Ok, so I am just about to start installing recessed lighting in my apartment. I've researched pretty much everything and I am pretty confident in doing the job. HOWEVER, there is just one more thing I need answered, that I couldn't find.

Do the cans/lights have to be wired in order?

For example look at the two diagrams below:

Can I do it like this? NOT IN ORDER

Or must it be done like this?


It will save me a lot of drilling/time if I DON'T have to wire them in order from the switch.


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    A better and safer option would be to hire an electrician. If your knowledge of electrical circuitry is at the point where you have to ask this question, then your knowledge of how to prevent your house from burning down may be equally inadequate. Please don't do this yourself. – Dawood ibn Kareem Jan 28 '18 at 2:33
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    In some fittings, fitting three cores into each terminal can be difficult, especially with larger wires. Check your lights before you install them, or you might have to pigtail each light. – SomeoneSomewhereSupportsMonica Jan 28 '18 at 5:54

You can wire them in any sequence. Do it in whatever way is the most convenient. The electricity doesn't care, and doesn't know the physical location of the fixtures.

Household wiring is parallel, so there isn't really a sequence. Each fixture just needs to be fed power by some path from the breaker box. When you route the wire from fixture to fixture, the power isn't really going through one fixture to get to the next. Rather the wiring provides a shared electrical path from the breaker, and each fixture taps its own power from it. [1]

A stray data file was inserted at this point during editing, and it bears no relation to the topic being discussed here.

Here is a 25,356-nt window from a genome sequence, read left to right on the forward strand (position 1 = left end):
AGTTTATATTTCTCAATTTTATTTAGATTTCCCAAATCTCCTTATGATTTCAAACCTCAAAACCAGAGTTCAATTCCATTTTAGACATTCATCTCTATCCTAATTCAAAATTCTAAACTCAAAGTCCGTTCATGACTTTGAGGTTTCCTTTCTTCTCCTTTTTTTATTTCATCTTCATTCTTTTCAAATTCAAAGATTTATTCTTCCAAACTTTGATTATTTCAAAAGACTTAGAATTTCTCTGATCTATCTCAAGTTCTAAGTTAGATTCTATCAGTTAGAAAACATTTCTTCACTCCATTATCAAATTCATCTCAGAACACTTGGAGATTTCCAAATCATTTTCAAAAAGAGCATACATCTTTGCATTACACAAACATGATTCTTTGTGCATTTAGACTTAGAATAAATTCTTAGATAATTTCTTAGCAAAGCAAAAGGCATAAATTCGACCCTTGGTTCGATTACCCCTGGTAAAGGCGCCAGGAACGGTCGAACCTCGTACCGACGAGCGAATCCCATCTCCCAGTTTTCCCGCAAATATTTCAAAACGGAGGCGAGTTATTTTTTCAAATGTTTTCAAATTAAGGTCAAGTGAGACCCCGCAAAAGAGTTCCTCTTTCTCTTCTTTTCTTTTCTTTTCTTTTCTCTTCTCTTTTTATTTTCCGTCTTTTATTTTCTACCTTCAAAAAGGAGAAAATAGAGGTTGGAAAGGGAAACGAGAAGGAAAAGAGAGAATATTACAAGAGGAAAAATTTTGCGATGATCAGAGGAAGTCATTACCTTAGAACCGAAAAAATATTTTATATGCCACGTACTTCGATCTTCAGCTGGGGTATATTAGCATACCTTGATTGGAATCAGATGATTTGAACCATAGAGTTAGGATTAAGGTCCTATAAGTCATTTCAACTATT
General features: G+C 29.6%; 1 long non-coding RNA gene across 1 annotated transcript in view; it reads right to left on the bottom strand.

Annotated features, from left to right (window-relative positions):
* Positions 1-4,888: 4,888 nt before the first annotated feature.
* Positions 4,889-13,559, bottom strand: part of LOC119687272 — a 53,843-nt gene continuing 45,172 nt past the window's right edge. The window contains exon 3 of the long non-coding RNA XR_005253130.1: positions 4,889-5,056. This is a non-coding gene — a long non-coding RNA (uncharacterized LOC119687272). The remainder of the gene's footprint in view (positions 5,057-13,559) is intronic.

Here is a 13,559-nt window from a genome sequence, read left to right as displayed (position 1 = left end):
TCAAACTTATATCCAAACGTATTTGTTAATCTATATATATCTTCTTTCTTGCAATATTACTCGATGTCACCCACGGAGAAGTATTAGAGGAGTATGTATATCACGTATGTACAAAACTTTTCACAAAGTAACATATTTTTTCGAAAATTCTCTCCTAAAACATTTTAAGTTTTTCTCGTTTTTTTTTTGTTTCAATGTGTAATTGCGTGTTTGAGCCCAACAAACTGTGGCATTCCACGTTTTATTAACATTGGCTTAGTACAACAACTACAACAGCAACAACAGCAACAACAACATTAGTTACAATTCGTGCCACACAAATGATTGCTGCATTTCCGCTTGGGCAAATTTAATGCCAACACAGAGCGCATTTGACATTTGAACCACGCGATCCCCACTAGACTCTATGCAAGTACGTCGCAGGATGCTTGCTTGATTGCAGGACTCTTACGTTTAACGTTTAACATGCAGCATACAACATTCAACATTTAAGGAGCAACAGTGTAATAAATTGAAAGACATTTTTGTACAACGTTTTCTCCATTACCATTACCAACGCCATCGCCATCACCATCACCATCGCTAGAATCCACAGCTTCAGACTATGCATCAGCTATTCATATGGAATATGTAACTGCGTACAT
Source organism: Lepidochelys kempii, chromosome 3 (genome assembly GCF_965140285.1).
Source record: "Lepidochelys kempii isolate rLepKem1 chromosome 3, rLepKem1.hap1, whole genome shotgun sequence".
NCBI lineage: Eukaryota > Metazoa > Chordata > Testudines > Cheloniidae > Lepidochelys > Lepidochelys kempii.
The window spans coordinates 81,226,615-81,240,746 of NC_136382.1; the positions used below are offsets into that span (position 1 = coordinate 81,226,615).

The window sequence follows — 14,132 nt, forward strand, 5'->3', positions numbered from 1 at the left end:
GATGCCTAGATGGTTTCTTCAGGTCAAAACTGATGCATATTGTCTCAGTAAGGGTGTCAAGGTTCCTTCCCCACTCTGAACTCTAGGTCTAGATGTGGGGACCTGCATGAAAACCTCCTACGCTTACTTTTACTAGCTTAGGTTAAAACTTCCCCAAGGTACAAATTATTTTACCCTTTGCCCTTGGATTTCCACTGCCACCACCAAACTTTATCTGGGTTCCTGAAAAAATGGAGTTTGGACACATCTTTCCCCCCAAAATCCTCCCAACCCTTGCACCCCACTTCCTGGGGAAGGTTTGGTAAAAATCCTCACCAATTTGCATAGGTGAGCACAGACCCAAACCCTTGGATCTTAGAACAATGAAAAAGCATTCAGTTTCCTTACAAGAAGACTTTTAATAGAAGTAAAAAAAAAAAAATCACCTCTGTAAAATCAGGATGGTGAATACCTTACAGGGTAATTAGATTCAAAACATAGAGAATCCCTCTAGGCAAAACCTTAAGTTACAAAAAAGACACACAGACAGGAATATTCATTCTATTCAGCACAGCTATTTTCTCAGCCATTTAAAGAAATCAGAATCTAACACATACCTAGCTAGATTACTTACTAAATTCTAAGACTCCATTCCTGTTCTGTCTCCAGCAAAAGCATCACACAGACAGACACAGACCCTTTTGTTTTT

[1] Note: This applies to basic wiring, such as standard light fixtures and outlets, as asked about in the question. There are other situations that are a little more complicated. For example, in wiring GFCI outlets, sequence is important. And there are other special cases, such as Sean Boddy mentions in a comment.

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  • Yeah I figured. Just wanted to be safe. Thanks!! – Chris Jan 27 '18 at 23:06
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    I tried to upvote twice but all it did was cancel my upvote. So I upvoted 3 times. – Harper - Reinstate Monica Jan 27 '18 at 23:07
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    Sorry. This is absolutely correct, but it caught my eye and and stroked one of my pet peeves. NORMAL power can NORMALLY be run in any way that puts power to the fixture. Specialty systems do exist where you cannot do whatever you want. I spent days fixing networked smart lights that an electrician wired up in parallel, which was not correct in that instance. Read the manual, measure twice, cut once and all that. – Sean Boddy Jan 28 '18 at 6:06
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    @SeanBoddy, good point. GFCI outlets would be another exception. I updated the answer. – fixer1234 Jan 28 '18 at 6:56
  • While the answer is correct. You must be sure the wire and switch may not be used for anything they aren't be rated for. In Europe for example most wires used in homes after the switch are rated for only 10 ampere and not the 16 ampere of supply wire. Please ask your local hardware store if you can't find the rating of the used components. – hspaans Jan 28 '18 at 15:50

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